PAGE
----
Friday, July 15, 2011

The most comprehensive website?

There's a lot of hype, flannell and hyperbole about the great paradigm shift that is occurring these days in sales and marketing. Everything you've ever known has changed says Chris Rand in one of his daily (short thankfully) emails. In 2009 we spoke about discovering another mercifully brief guru, Seth Godin in his book Meatball Sundae in our blog Sundae, bloody sundae! Gradually, and to my mind surprisingly slowly, vendors in our industry are realising this.  Why the philosophy? Well we just got this release from Digi-Key Corporation, which we reproduce in full and unexpurgated form, and it set us thinking.

Electronic components distributor Digi-Key Corporation, recognized by design engineers as having the industry’s broadest selection of electronic components available for immediate shipment, offers electronic engineers and procurement professionals the most comprehensive user experience on the World Wide Web.


“Ensuring a positive user experience is important to us,” said Mark Larson, president and COO of Digi-Key Corporation. “We can offer members of the EE community the best components in the electronics industry and provide valuable product information, design tools, and resources—all integrated and readily available on our global websites.”

One way Digi-Key informs purchasers is by providing updated New Product Highlight pages (located on Digi-Key’s supplier pages) which showcase the applications for and specific details about the best electronic components in the industry.

Also offered on Digi-Key’s global websites are Product Training Modules (PTMs)— training portals designed to offer in-depth product knowledge regarding the latest innovations. PTMs are available on Digi-Key’s supplier pages and on Digi-Key’s YouTube channel where users can also gain instant access to the latest, industry exclusive Another Geek Moment videos featuring entertaining product demonstrations.

Some of Digi-Key’s most industry-unique resources are the TechZoneSM technology zones which house articles, white papers, and application notes based on Lighting, Microcontroller, Power, Sensor, and Wireless technologies. Stemming from these online resources are the TechZoneSM Magazines which feature articles penned by top industry professionals. Lighting, Microcontroller, Sensor, and Wireless editions can be accessed as interactive online versions or in downloadable iPad/HTML5 and PDF formats.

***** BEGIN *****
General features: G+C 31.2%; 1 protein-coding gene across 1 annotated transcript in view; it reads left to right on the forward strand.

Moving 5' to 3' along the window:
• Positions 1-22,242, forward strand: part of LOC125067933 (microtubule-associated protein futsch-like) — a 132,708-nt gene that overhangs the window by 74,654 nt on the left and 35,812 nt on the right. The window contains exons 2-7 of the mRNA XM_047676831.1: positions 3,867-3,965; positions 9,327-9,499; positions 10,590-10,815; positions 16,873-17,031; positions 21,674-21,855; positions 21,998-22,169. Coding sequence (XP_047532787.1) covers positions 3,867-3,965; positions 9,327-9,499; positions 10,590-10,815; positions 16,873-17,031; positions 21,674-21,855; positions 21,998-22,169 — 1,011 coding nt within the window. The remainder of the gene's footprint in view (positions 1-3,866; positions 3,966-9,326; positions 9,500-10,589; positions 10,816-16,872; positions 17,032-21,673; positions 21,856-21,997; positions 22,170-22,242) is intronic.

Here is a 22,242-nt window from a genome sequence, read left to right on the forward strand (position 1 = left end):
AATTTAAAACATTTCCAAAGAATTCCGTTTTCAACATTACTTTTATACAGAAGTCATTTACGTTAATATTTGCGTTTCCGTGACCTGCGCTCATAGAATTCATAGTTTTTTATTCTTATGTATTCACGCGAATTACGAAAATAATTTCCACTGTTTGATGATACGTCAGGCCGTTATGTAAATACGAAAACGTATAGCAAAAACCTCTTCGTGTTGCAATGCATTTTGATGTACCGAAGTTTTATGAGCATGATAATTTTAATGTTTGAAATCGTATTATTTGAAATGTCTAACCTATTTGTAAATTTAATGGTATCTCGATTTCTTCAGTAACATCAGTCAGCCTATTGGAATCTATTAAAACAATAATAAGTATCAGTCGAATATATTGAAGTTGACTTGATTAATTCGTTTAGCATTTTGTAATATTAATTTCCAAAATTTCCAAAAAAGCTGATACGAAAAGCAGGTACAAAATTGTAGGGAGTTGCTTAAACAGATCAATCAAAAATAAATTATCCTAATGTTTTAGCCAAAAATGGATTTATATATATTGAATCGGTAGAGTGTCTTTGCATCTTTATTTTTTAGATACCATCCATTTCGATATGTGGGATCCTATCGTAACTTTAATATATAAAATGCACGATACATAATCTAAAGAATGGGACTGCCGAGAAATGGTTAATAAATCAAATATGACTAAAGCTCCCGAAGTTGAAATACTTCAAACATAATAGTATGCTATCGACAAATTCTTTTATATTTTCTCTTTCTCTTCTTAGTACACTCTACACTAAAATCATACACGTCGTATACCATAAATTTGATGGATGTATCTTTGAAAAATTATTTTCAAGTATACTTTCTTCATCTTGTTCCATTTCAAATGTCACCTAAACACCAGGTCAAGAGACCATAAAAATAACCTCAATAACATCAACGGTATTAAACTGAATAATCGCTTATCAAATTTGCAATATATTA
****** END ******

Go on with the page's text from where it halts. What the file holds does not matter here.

“In a recent independent industry survey by Hearst, Digi-Key was ranked #1 for Ease of Website Navigation and Valuable Online Content Offering by industry professionals and design engineers,” said Larson. “Our success as an Internet-based distributor is measured by the high quality of our comprehensive online resources.”

Digi-Key was also ranked #1 in web categories such as Design Support, Best Online Seminars, and Best Technology Education and Training by industry professionals and design engineers in the aforementioned 2011 Hearst study.

As the leading integrated Internet-based distributor, information about and inventory of millions of products is accessible to customers around the globe, with all products shipped from Digi-Key’s single, North American location. The company’s integrated business model provides product and support information online to help put engineers and procurement professionals in control as they solve tough product development challenges.

The company’s online offerings and resources include: an interactive online catalog; PTM Online…On Demand® product training modules; TechZoneSM Magazines; Another Geek Moment videos; Digi-Key toolbar; PurchasingPro for electronics buyers; TechXchange; a Mobile and Social Center; and a Reference Design Library.

Well there you have it! Have they got it right in blowing their virtual trumpet about their web presence?

2 comments:

  1. Thanks for sharing Eoin, that is interesting. It's funny because when you come out and tell people how good you are, you automatically open the door to criticism and questioning. In this case, the questioning is whether or not this approach is right - it makes me think "who cares"? If I were tasked with promoting this study by Hearst, I would have come at this from their customers perspective/value and the importance of making it easy to do business. I would have avoided laundry listing the bells and whistles of the web site. Really who cares? If you don't have a good web site, then it is easy to shop elsewhere. That's not why customers shop at their web site. LL Bean has a great web site and user experience, but that's not why I shop there. It's too bad, they missed a unique opportunity to highlight a core value of their business vs. beating their chest. Don't you think?

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  2. Wow, Juliann. You absolutely hit the nail on the head. It's another case of Engineers' Syndrome; the preoccupation with features and specifications. Tell us what problem you solve. Tell us why you're different. Don't make the customer figure it out for themselves.

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